We urge you to intervene and get the approvals annulled immediately, to keep the party’s word to the electorate of this country, to show respect towards the judiciary which is right now looking into the matter through the PIL filed by Ms Aruna Rodrigues and others, and most importantly to show conclusively that your government will act on behalf of citizens’ interests. Like we said, there is not a single convincing reason why the government should rush ahead with these trials of new organisms in our Nature and environment. Once again, we request you to cancel the approvals urgently. Thank you.

Naresh Tikait Dharmendra Malik        Yudhveer Singh
(President BKU)    (Coordinator BKU)           (Genral Secretary BKU)

Sunday, 8 June 2014

And all is not lost

Just a quick update on my earlier post in January of this year - Mad About an Airport   and the controversy in Kerala about the plan to construct a stupid airport amidst cast acres and acres of paddy fields,destruction of wetlands in the heritage town of Aranmula.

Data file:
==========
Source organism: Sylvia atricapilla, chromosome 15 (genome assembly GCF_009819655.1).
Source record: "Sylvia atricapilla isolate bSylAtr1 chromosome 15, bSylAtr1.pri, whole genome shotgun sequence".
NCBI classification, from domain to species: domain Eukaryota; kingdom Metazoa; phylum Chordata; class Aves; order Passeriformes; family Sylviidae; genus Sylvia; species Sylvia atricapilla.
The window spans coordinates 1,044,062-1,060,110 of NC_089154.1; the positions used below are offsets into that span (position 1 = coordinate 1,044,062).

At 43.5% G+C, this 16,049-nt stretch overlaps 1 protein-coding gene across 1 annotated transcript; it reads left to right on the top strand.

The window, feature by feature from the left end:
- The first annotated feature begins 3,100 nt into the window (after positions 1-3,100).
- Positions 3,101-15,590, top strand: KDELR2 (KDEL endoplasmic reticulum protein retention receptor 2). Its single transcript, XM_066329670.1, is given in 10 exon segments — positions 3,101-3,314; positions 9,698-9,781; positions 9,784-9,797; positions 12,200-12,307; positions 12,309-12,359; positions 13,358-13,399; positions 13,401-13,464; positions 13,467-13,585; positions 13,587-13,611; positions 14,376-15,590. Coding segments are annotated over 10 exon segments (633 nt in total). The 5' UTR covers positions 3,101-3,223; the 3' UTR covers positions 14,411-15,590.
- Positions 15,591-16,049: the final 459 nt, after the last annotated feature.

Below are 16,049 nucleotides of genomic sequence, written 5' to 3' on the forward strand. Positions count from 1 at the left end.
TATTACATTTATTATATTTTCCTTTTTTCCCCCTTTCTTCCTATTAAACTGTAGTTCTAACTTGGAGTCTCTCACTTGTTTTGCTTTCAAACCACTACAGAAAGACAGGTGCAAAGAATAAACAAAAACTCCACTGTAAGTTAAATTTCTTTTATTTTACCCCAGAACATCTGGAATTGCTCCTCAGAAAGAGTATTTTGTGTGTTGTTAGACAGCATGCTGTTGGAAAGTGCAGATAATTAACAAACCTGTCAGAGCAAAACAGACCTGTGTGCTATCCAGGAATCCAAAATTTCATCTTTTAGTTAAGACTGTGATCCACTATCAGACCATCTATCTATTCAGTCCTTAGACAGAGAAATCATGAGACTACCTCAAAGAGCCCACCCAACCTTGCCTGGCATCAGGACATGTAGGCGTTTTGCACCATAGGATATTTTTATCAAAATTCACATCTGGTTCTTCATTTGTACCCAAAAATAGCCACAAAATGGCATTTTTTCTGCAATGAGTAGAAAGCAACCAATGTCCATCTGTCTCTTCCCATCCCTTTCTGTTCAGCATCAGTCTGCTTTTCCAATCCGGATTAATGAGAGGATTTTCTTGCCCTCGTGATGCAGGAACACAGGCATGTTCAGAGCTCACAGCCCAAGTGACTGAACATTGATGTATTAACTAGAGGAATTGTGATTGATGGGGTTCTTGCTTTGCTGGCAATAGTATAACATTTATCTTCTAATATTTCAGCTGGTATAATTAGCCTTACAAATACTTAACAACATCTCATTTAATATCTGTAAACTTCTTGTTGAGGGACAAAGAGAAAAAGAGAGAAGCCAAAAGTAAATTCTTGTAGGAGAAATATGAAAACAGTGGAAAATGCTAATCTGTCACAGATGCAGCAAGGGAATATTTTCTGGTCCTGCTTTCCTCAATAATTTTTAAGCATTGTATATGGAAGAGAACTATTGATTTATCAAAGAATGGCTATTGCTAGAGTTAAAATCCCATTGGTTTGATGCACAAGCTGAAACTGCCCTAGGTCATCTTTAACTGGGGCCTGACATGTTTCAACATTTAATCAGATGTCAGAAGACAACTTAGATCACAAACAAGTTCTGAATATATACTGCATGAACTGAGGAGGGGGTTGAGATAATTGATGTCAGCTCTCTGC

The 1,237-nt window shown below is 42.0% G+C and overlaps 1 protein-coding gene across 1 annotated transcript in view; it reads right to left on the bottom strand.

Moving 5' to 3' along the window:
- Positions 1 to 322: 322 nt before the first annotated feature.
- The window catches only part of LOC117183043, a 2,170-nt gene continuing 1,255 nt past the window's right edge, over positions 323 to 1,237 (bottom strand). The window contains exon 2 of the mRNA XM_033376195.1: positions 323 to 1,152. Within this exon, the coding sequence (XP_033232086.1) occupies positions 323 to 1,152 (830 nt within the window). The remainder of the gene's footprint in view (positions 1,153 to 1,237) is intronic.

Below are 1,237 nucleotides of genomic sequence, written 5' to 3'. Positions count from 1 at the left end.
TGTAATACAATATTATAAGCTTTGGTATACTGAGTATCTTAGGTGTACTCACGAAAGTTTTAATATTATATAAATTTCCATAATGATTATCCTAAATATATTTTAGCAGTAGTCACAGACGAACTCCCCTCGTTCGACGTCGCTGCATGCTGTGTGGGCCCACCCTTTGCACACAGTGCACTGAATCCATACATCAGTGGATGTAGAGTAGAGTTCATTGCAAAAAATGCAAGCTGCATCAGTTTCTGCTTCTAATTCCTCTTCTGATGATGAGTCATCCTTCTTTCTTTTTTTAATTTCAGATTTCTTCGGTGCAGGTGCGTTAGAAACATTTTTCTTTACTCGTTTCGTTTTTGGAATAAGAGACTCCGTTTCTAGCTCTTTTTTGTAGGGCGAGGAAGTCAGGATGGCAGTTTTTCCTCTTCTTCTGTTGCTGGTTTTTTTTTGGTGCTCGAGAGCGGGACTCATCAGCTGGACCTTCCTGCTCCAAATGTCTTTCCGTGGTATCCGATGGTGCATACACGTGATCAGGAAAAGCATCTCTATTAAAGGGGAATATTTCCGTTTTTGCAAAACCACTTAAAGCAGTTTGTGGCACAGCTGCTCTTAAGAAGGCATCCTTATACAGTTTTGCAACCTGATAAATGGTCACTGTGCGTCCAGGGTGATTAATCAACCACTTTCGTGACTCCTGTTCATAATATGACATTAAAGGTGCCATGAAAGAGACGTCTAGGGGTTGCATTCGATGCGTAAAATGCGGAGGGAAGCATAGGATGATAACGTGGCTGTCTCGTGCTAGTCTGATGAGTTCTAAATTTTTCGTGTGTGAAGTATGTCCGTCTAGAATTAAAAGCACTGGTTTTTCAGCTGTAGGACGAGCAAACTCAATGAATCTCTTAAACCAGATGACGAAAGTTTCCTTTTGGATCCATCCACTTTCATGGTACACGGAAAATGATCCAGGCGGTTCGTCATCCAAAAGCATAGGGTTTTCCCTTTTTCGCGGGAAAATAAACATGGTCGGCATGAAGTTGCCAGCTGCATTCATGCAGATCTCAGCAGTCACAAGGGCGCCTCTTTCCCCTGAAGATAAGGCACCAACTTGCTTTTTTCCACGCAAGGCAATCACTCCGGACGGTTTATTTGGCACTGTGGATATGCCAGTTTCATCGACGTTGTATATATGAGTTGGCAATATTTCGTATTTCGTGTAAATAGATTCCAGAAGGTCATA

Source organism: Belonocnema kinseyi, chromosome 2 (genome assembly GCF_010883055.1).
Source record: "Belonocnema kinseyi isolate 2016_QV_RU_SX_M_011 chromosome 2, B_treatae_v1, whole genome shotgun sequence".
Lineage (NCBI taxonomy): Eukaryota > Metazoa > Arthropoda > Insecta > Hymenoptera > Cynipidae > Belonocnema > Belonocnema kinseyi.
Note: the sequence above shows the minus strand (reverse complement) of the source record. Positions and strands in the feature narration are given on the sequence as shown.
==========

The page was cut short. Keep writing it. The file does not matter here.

In an era of rapid loss of natural resources, accelerated deforestation and an insatiable need for high speed everything, I feel bouyant  that last week, the Chennai bench of the National Green Tribunal revoked the environmental clearance for the proposed Aranmula Airport project. The Aranmula Heritage Village Action Council chief patron Kummanam Rajashekharan, a senior Rashtriya Swayamsevak Sangh pracharak has been leading the struggle against the airport in 2012 .
Kummanam Rajashekharan, celebrating with Prasadam from the Temple, the NGT' s decision

 For those who have not read my earlier post, the Kerala government approved 2,000 acres in Aranmula for a totally unnecessary airport. Aranmula , a temple town known for its paddy fields, deep tradition and culture ,its boat race and for the unique Aanmula glass- known as kannadi, a rare handmade metal-alloy mirror, would loose  700 acres of paddy fields, its wetlands , have a negative ecological impact. For the airstrip to be operational the mast of the temple would have to be lowered and the entrance door of the temple changed. So rich and deep is its cultural heritage that UNESCO has declared it a heritage zone.

So when the southern Bench of the National Green Tribunal (NGT), on May 29th, cancelled the environmental clearance given to the controversial international airport project in Kerala, there was much rejoicing – full credit to the people of Aranmula and the man who led the struggle.

Here is the man and these are his stories

Saturday, 22 March 2014

Up and up and up